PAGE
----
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Savannah Steinly

“I’ve been able to jump into diverse opportunities that I had never even thought possible before attending this university. I think such decisions have shaped who I have become and my future path.”

 

Major: Chemical Engineering
Minor: Writing

Hometown: Thurmont, MD

Campus Activities:
UMBC Track and Field and Cross Country, Center for Women in Technology (CWIT) C13 Scholar, Honors College, Doris Duke Conservation Scholar at the University of Washington, Undergraduate Researcher in the Blaney Lab, Undergraduate Research Award (URA) Scholar, Society of Women Engineers (SWE), Engineers Without Borders (EWB) Grant Writing Committee, Omicron Delta Kappa, UMBC Admissions Tour Guide, STRiVE participant, Baltimore Collegetown LeaderShape participant, UMBC Alternative Spring Break volunteer.

Why did you choose UMBC?
I decided to attend UMBC for a variety of reasons, but most of all, I felt the comfortable here. The students help each other, and the faculty truly cares about us. I knew that entering a technical major would be challenging, so it was important for me to be in a supportive community like this. Moreover, I thought that I might want to get involved in undergraduate research, and UMBC has a great reputation in this area.

What do you love about UMBC?
There are so many chances to develop here (both personally and professionally), to acquire new experiences, and to discover new interests. I’ve been able to jump into diverse opportunities that I had never even thought possible before attending this university. I think such decisions have shaped who I have become and my future path.

What would you say to a prospective student?
I’ve found that it’s easy to get hung up on situations and decisions that seem very important at the moment but are actually trivial overall. Work hard and do what you’re passionate about, and things will typically work themselves out..

What has been your favorite class at UMBC?
So far, my favorite class is Water Chemistry with Dr. Lee Blaney, who is also my research mentor. It was my first environmental engineering course. While it was challenging, I also found it incredibly interesting, and it confirmed my interest in entering an environmental engineering field after graduation. Moreover, many of the things I learned were directly applicable to my research.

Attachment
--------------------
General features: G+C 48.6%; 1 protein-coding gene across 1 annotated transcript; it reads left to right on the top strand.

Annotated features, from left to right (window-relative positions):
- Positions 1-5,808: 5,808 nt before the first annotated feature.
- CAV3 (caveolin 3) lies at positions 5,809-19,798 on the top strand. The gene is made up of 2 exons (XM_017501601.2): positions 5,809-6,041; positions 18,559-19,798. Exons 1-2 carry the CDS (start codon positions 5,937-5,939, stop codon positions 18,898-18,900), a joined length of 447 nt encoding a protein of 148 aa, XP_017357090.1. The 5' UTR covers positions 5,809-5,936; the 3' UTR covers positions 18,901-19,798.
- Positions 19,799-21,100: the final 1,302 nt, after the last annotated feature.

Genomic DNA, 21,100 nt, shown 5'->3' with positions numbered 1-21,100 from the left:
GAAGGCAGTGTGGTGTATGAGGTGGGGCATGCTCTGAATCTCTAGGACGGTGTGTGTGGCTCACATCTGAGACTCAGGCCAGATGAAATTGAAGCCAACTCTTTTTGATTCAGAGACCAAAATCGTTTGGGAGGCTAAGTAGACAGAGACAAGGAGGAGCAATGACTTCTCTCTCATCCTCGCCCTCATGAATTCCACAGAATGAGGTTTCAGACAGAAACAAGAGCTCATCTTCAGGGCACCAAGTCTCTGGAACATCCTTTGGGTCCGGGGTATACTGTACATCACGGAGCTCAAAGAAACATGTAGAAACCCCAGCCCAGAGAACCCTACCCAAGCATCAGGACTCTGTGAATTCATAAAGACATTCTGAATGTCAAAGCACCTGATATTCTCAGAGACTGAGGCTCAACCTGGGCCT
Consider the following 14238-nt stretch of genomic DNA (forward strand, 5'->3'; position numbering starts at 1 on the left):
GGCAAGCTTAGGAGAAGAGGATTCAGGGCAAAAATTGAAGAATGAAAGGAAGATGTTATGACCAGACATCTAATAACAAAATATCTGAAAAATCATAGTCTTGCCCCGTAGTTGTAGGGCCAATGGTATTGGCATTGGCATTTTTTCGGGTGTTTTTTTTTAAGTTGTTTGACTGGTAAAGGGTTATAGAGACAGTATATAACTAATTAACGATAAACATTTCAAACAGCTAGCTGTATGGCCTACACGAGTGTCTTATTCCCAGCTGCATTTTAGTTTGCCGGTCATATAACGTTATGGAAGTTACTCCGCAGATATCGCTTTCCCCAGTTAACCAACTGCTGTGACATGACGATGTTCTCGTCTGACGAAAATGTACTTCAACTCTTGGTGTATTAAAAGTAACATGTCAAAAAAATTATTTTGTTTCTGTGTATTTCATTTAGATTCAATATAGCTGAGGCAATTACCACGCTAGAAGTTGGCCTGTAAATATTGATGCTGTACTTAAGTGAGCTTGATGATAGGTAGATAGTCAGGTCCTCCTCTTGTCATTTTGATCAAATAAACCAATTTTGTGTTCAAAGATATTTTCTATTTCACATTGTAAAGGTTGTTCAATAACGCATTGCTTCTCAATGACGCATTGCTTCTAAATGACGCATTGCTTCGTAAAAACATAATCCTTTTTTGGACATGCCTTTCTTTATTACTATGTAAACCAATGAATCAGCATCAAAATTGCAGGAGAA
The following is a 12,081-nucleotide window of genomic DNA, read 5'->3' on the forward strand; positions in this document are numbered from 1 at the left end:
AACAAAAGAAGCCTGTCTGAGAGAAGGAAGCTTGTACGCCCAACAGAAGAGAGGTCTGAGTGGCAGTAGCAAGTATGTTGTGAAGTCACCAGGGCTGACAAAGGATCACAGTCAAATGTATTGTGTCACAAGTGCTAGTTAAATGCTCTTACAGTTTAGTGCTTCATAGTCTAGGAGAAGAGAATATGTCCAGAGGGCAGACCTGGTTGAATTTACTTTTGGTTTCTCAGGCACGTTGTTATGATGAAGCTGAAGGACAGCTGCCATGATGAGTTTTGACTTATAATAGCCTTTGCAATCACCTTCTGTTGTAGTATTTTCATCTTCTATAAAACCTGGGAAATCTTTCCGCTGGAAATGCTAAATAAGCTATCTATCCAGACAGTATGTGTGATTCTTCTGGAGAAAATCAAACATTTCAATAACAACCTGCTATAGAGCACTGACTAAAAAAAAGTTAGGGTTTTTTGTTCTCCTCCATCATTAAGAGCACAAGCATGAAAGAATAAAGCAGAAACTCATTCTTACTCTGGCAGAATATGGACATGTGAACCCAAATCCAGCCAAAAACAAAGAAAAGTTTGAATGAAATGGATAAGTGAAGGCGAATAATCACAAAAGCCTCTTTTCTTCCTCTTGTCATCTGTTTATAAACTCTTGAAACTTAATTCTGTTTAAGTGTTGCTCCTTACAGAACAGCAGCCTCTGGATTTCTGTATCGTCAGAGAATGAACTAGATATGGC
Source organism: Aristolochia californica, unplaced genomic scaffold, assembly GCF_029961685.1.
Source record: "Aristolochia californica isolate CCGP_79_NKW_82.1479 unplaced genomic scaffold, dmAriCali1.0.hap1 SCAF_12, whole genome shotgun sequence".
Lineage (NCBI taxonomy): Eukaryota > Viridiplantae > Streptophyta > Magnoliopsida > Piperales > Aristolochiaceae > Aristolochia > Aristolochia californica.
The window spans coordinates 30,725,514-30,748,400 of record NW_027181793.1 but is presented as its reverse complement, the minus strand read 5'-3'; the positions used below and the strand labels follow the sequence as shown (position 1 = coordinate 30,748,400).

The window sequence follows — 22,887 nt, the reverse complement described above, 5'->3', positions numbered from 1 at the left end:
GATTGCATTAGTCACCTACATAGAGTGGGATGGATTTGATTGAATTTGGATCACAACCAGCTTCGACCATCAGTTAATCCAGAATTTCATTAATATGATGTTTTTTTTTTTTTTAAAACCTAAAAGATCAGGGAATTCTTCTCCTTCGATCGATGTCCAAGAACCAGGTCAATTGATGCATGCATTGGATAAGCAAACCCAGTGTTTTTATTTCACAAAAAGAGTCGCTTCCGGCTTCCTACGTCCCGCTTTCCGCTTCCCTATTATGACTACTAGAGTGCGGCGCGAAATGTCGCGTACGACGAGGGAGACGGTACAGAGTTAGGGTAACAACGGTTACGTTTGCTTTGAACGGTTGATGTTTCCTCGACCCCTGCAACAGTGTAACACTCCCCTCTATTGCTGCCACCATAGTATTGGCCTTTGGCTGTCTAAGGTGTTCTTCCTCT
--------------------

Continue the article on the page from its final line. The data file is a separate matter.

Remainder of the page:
What are you researching?
I conduct research in the environmental engineering lab of Dr. Lee Blaney. My team’s project focuses on the photolysis of relevant organometallic compounds in environmental systems. This is partially funded by a UMBC Undergraduate Research Award (URA). I have presented this work at the Undergraduate Research and Creative Achievement Day (URCAD) in 2016, and I hope to present again in the future.

Where did you complete your internship/applied learning experience?
I’ve spent my past two summers participating in the Doris Duke Conservation Scholars Program at the University of Washington. I learned about this program through the UMBC Undergraduate Research page. This was a fabulous experience, as I was able to traverse the diverse regions of Washington state, meet some pretty amazing people, and discover more about my passions for conservation and environmental justice.

What do you hope to achieve after you complete your degree at UMBC?
I hope to enter a conservation field and make a lasting impact on the status of the environment, whether through improving water quality or other means. I also hope to continue pursuing creative writing in some way, and one of my dreams is to become a published author. I am considering attending graduate school.

Is there anything else you would like to share with us?
Go Retrievers!

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